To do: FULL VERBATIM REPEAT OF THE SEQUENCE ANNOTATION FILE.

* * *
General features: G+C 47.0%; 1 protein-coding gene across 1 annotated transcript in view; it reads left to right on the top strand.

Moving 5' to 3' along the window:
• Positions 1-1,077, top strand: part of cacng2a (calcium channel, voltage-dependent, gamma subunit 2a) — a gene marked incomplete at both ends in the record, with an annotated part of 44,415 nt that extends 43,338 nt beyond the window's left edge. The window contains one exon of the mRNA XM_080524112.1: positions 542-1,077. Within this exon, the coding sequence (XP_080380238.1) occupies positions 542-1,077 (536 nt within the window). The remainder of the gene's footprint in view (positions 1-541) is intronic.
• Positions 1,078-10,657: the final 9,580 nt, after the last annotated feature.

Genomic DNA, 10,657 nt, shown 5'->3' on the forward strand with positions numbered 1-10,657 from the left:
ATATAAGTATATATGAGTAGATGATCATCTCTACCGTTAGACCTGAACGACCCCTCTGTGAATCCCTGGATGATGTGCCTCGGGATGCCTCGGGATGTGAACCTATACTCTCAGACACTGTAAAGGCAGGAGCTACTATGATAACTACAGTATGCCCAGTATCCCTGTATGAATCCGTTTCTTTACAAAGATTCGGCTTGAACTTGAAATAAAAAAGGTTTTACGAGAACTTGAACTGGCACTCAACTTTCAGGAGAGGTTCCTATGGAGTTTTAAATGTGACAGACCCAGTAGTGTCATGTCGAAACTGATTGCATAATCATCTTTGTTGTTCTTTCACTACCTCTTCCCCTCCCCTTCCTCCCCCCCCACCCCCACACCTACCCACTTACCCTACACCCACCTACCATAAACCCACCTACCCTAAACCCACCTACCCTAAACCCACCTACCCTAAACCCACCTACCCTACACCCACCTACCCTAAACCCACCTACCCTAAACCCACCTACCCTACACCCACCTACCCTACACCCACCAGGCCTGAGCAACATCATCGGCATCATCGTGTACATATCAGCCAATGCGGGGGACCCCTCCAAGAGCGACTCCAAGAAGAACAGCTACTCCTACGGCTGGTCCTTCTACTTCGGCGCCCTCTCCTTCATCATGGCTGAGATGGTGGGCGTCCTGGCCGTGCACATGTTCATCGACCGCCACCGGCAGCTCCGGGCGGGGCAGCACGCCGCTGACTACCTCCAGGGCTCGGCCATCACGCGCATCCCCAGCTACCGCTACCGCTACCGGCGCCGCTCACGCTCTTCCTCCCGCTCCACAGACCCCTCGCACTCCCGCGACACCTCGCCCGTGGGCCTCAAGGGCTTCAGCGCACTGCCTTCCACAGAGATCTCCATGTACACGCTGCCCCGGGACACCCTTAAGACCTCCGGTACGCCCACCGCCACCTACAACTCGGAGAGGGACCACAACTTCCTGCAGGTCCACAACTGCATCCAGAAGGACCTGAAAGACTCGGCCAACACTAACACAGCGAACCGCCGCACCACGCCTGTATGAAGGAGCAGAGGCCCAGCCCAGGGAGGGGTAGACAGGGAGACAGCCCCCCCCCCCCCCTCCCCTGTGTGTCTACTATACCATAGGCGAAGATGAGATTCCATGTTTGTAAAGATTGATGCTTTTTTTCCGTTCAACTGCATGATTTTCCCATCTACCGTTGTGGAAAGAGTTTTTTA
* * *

General features: G+C 47.0%; 1 protein-coding gene across 1 annotated transcript in view; it reads left to right on the top strand.

Moving 5' to 3' along the window:
• Positions 1-1,077, top strand: part of cacng2a (calcium channel, voltage-dependent, gamma subunit 2a) — a gene marked incomplete at both ends in the record, with an annotated part of 44,415 nt that extends 43,338 nt beyond the window's left edge. The window contains one exon of the mRNA XM_080524112.1: positions 542-1,077. Within this exon, the coding sequence (XP_080380238.1) occupies positions 542-1,077 (536 nt within the window). The remainder of the gene's footprint in view (positions 1-541) is intronic.
• Positions 1,078-10,657: the final 9,580 nt, after the last annotated feature.

Genomic DNA, 10,657 nt, shown 5'->3' on the forward strand with positions numbered 1-10,657 from the left:
ATATAAGTATATATGAGTAGATGATCATCTCTACCGTTAGACCTGAACGACCCCTCTGTGAATCCCTGGATGATGTGCCTCGGGATGCCTCGGGATGTGAACCTATACTCTCAGACACTGTAAAGGCAGGAGCTACTATGATAACTACAGTATGCCCAGTATCCCTGTATGAATCCGTTTCTTTACAAAGATTCGGCTTGAACTTGAAATAAAAAAGGTTTTACGAGAACTTGAACTGGCACTCAACTTTCAGGAGAGGTTCCTATGGAGTTTTAAATGTGACAGACCCAGTAGTGTCATGTCGAAACTGATTGCATAATCATCTTTGTTGTTCTTTCACTACCTCTTCCCCTCCCCTTCCTCCCCCCCCACCCCCACACCTACCCACTTACCCTACACCCACCTACCATAAACCCACCTACCCTAAACCCACCTACCCTAAACCCACCTACCCTAAACCCACCTACCCTACACCCACCTACCCTAAACCCACCTACCCTAAACCCACCTACCCTACACCCACCTACCCTACACCCACCAGGCCTGAGCAACATCATCGGCATCATCGTGTACATATCAGCCAATGCGGGGGACCCCTCCAAGAGCGACTCCAAGAAGAACAGCTACTCCTACGGCTGGTCCTTCTACTTCGGCGCCCTCTCCTTCATCATGGCTGAGATGGTGGGCGTCCTGGCCGTGCACATGTTCATCGACCGCCACCGGCAGCTCCGGGCGGGGCAGCACGCCGCTGACTACCTCCAGGGCTCGGCCATCACGCGCATCCCCAGCTACCGCTACCGCTACCGGCGCCGCTCACGCTCTTCCTCCCGCTCCACAGACCCCTCGCACTCCCGCGACACCTCGCCCGTGGGCCTCAAGGGCTTCAGCGCACTGCCTTCCACAGAGATCTCCATGTACACGCTGCCCCGGGACACCCTTAAGACCTCCGGTACGCCCACCGCCACCTACAACTCGGAGAGGGACCACAACTTCCTGCAGGTCCACAACTGCATCCAGAAGGACCTGAAAGACTCGGCCAACACTAACACAGCGAACCGCCGCACCACGCCTGTATGAAGGAGCAGAGGCCCAGCCCAGGGAGGGGTAGACAGGGAGACAGCCCCCCCCCCCCCCTCCCCTGTGTGTCTACTATACCATAGGCGAAGATGAGATTCCATGTTTGTAAAGATTGATGCTTTTTTTCCGTTCAACTGCATGATTTTCCCATCTACCGTTGTGGAAAGAGTTTTTTA